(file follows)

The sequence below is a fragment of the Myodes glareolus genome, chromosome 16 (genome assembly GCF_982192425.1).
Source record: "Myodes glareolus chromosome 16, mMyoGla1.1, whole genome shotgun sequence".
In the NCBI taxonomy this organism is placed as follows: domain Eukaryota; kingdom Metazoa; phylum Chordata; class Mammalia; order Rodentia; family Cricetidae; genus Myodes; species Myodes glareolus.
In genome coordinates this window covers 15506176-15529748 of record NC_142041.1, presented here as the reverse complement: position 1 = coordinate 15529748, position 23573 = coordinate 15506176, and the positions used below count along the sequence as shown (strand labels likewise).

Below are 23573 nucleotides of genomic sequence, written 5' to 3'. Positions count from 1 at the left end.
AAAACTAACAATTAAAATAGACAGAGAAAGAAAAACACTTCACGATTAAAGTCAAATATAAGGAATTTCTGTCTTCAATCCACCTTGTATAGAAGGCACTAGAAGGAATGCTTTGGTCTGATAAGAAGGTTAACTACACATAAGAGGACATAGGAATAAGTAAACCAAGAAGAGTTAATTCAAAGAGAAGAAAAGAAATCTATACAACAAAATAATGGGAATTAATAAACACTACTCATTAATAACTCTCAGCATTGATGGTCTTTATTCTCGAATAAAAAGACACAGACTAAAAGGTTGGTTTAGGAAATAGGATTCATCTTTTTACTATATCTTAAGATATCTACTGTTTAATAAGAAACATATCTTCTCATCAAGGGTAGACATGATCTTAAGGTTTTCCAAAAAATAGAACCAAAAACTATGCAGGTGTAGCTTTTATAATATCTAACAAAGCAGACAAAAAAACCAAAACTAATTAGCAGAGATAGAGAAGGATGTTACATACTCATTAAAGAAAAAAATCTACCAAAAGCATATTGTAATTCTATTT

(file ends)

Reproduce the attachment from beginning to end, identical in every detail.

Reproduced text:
The sequence below is a fragment of the Myodes glareolus genome, chromosome 16 (genome assembly GCF_982192425.1).
Source record: "Myodes glareolus chromosome 16, mMyoGla1.1, whole genome shotgun sequence".
In the NCBI taxonomy this organism is placed as follows: domain Eukaryota; kingdom Metazoa; phylum Chordata; class Mammalia; order Rodentia; family Cricetidae; genus Myodes; species Myodes glareolus.
In genome coordinates this window covers 15506176-15529748 of record NC_142041.1, presented here as the reverse complement: position 1 = coordinate 15529748, position 23573 = coordinate 15506176, and the positions used below count along the sequence as shown (strand labels likewise).

Below are 23573 nucleotides of genomic sequence, written 5' to 3'. Positions count from 1 at the left end.
AAAACTAACAATTAAAATAGACAGAGAAAGAAAAACACTTCACGATTAAAGTCAAATATAAGGAATTTCTGTCTTCAATCCACCTTGTATAGAAGGCACTAGAAGGAATGCTTTGGTCTGATAAGAAGGTTAACTACACATAAGAGGACATAGGAATAAGTAAACCAAGAAGAGTTAATTCAAAGAGAAGAAAAGAAATCTATACAACAAAATAATGGGAATTAATAAACACTACTCATTAATAACTCTCAGCATTGATGGTCTTTATTCTCGAATAAAAAGACACAGACTAAAAGGTTGGTTTAGGAAATAGGATTCATCTTTTTACTATATCTTAAGATATCTACTGTTTAATAAGAAACATATCTTCTCATCAAGGGTAGACATGATCTTAAGGTTTTCCAAAAAATAGAACCAAAAACTATGCAGGTGTAGCTTTTATAATATCTAACAAAGCAGACAAAAAAACCAAAACTAATTAGCAGAGATAGAGAAGGATGTTACATACTCATTAAAGAAAAAAATCTACCAAAAGCATATTGTAATTCTATTT